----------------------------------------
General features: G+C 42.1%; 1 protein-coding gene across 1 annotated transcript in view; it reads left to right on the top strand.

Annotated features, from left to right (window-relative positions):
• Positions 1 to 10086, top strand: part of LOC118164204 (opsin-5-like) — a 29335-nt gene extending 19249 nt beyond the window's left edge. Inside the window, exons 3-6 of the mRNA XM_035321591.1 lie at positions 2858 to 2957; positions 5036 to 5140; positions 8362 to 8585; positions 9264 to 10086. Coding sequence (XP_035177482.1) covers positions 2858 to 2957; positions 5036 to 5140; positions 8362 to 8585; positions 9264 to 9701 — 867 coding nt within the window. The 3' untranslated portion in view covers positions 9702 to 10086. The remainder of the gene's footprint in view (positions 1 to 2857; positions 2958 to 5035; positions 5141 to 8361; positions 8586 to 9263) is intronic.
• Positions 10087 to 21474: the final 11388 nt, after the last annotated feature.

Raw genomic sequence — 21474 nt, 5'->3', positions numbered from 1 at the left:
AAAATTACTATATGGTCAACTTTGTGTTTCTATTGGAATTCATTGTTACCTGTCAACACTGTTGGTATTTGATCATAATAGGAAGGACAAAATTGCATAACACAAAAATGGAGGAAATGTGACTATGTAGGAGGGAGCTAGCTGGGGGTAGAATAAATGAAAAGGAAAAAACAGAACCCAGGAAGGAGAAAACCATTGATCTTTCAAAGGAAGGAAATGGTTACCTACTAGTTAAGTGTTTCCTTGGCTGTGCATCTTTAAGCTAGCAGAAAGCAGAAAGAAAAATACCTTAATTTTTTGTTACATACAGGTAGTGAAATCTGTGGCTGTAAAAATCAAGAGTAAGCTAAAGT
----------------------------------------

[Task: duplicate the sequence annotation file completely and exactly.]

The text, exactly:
General features: G+C 42.1%; 1 protein-coding gene across 1 annotated transcript in view; it reads left to right on the top strand.

Annotated features, from left to right (window-relative positions):
• Positions 1 to 10086, top strand: part of LOC118164204 (opsin-5-like) — a 29335-nt gene extending 19249 nt beyond the window's left edge. Inside the window, exons 3-6 of the mRNA XM_035321591.1 lie at positions 2858 to 2957; positions 5036 to 5140; positions 8362 to 8585; positions 9264 to 10086. Coding sequence (XP_035177482.1) covers positions 2858 to 2957; positions 5036 to 5140; positions 8362 to 8585; positions 9264 to 9701 — 867 coding nt within the window. The 3' untranslated portion in view covers positions 9702 to 10086. The remainder of the gene's footprint in view (positions 1 to 2857; positions 2958 to 5035; positions 5141 to 8361; positions 8586 to 9263) is intronic.
• Positions 10087 to 21474: the final 11388 nt, after the last annotated feature.

Raw genomic sequence — 21474 nt, 5'->3', positions numbered from 1 at the left:
AAAATTACTATATGGTCAACTTTGTGTTTCTATTGGAATTCATTGTTACCTGTCAACACTGTTGGTATTTGATCATAATAGGAAGGACAAAATTGCATAACACAAAAATGGAGGAAATGTGACTATGTAGGAGGGAGCTAGCTGGGGGTAGAATAAATGAAAAGGAAAAAACAGAACCCAGGAAGGAGAAAACCATTGATCTTTCAAAGGAAGGAAATGGTTACCTACTAGTTAAGTGTTTCCTTGGCTGTGCATCTTTAAGCTAGCAGAAAGCAGAAAGAAAAATACCTTAATTTTTTGTTACATACAGGTAGTGAAATCTGTGGCTGTAAAAATCAAGAGTAAGCTAAAGT